Solomon then summoned to Jerusalem the elders of Israel and all the heads of the tribes—the leaders of the ancestral families of the Israelites. They were to bring the Ark of the Lord’s Covenant to the Temple from its location in the City of David, also known as Zion. So all the men of Israel assembled before King Solomon at the annual Festival of Shelters, which is held in early autumn in the month of Ethanim. When all the elders of Israel arrived, the priests picked up the Ark. The priests and Levites brought up the Ark of the Lord along with the special tent and all the sacred items that had been in it. There, before the Ark, King Solomon and the entire community of Israel sacrificed so many sheep, goats, and cattle that no one could keep count! Then the priests carried the Ark of the Lord’s Covenant into the inner sanctuary of the Temple—the Most Holy Place—and placed it beneath the wings of the cherubim. The cherubim spread their wings over the Ark, forming a canopy over the Ark and its carrying poles. These poles were so long that their ends could be seen from the Holy Place, which is in front of the Most Holy Place, but not from the outside. They are still there to this day. Nothing was in the Ark except the two stone tablets that Moses had placed in it at Mount Sinai, where the Lord made a covenant with the people of Israel when they left the land of Egypt. When the priests came out of the Holy Place, a thick cloud filled the Temple of the Lord. The priests could not continue their service because of the cloud, for the glorious presence of the Lord filled the Temple of the Lord.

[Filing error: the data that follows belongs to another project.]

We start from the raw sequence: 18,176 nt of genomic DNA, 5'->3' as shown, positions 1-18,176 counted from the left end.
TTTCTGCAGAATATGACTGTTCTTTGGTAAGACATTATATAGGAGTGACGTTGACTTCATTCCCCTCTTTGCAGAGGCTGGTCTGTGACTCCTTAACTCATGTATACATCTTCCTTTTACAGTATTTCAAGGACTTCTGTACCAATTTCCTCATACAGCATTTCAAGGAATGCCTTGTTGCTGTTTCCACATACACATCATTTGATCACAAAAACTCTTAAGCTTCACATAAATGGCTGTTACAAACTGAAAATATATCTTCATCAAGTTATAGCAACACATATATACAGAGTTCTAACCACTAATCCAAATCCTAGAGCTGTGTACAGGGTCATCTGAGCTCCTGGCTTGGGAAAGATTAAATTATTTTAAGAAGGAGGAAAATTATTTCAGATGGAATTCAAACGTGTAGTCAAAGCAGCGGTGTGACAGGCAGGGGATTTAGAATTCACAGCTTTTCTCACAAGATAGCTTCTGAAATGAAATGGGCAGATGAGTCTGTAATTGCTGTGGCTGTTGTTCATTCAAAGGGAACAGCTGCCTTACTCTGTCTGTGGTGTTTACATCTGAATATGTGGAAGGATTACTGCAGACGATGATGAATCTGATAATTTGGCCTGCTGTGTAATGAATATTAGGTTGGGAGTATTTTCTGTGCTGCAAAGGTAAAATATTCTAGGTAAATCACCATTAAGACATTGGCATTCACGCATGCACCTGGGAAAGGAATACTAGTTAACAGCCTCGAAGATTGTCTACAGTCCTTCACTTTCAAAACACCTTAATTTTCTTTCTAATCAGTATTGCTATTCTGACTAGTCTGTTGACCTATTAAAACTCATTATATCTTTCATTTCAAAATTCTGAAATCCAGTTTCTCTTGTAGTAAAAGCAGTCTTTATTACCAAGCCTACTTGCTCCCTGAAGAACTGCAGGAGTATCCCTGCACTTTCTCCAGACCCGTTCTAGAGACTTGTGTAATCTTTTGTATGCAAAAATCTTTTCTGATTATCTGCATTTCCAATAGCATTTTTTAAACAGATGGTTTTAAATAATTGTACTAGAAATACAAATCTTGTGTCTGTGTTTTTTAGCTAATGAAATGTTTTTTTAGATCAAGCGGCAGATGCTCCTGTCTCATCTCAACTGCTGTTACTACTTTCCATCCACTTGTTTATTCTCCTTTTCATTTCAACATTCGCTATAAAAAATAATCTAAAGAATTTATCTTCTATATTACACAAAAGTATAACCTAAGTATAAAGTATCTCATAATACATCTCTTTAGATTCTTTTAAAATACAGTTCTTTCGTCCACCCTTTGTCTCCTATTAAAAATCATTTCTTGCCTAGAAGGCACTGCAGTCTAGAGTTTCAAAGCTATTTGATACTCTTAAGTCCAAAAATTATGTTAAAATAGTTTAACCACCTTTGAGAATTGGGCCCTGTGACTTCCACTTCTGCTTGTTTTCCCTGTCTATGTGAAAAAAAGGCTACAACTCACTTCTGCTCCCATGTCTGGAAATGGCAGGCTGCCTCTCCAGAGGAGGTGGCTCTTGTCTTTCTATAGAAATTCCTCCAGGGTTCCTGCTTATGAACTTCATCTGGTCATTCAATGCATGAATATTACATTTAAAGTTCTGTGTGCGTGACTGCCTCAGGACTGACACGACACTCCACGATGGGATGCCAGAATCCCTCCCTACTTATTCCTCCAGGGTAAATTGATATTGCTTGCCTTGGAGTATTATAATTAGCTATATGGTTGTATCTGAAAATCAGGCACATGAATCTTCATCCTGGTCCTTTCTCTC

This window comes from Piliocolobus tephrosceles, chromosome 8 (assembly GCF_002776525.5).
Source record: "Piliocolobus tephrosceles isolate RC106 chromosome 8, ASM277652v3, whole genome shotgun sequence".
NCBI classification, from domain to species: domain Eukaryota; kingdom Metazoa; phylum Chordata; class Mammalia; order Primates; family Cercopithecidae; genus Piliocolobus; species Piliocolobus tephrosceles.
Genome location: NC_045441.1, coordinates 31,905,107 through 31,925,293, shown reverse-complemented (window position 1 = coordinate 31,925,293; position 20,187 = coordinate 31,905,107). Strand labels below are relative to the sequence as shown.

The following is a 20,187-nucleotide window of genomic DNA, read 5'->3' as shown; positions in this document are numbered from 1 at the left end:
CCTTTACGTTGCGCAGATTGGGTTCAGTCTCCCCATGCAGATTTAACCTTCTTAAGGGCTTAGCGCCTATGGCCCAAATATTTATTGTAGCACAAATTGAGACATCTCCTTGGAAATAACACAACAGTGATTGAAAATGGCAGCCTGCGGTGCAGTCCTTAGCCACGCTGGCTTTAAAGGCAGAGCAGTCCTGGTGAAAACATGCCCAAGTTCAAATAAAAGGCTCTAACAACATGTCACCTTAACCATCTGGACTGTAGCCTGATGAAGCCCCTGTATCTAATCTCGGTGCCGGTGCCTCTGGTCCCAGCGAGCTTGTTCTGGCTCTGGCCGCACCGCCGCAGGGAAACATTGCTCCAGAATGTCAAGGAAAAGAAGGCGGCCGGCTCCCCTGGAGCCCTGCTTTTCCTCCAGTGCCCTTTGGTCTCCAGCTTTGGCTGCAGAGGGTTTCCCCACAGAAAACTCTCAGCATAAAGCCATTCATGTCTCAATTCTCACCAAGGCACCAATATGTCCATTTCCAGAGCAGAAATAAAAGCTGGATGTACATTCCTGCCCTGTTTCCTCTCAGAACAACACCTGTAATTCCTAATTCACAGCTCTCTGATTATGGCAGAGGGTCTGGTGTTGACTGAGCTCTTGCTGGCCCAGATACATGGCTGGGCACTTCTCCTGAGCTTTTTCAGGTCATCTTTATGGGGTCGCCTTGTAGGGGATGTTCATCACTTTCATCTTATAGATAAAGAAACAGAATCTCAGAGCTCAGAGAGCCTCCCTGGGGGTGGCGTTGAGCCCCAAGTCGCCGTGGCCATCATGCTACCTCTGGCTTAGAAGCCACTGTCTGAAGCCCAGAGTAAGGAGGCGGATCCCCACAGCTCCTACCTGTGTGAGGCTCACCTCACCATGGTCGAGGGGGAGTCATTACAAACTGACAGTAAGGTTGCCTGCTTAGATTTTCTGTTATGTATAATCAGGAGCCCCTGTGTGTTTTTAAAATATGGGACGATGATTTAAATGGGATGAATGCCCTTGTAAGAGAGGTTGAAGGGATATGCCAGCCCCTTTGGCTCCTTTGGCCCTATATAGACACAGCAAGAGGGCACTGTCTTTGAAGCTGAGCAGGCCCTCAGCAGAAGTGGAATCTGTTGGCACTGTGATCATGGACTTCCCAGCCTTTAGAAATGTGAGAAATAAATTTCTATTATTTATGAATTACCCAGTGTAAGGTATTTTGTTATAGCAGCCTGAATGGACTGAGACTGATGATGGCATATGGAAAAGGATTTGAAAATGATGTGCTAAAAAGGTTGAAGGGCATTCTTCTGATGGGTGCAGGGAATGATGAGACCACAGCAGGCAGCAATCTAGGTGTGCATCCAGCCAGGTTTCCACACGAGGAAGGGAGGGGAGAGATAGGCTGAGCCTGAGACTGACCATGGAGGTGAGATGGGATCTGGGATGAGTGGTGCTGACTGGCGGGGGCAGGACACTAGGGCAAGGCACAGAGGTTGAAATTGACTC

1 Kings 8:1-11
Dear God, I started to do this yesterday, but the story of the Ark was so big that I didn’t know where to start. After thinking about it throughout the day, I started to wonder if I had any Ark equivalents in my life.
It is important to note that the Ark wasn’t you. Your presence was with it and you treated it as holy, but it wasn’t to be worshipped. You were. It was also a container that had two 480-year-old stones in it (the 10 Commandments). It also had history. It had journeyed with the people of Israel for a long time. It spent some time captured by the Philistines and you gave them plagues because of it–so many even that they did what it took to get rid of it. You killed people when they revered you, but didn’t revere it. You blessed people when they worshipped you and cared for it. And now Solomon brought it to the temple with proper worship of you and reverence of it.
So is there anything in my life that I carry with me that has a special role of reminding me of you and who you are? I can think of two books–an NIV Study Bible my mother bought me when I was 18 and a copy of My Utmost for His Highest my dad gave me before I went to college. Both have been used a lot over the years, although I’ve predominantly gone digital with them now. But whenever I substitute preach, it’s that big Bible I use from the pulpit. And I’ve given out My Utmost for His Highest as a gift to others who are starting a Christian journey. But I don’t worship these things. They are reminders of my journey with you.
Father, you are to be worshipped and appreciated, and these things should contribute to that process, not substitute for you. Help me to be sensitive to the idea of worshipping you better, and help me to remember to set up altars to remind me of the specific moments you have been good and faithful to me along the way.
In Jesus’s name I pray,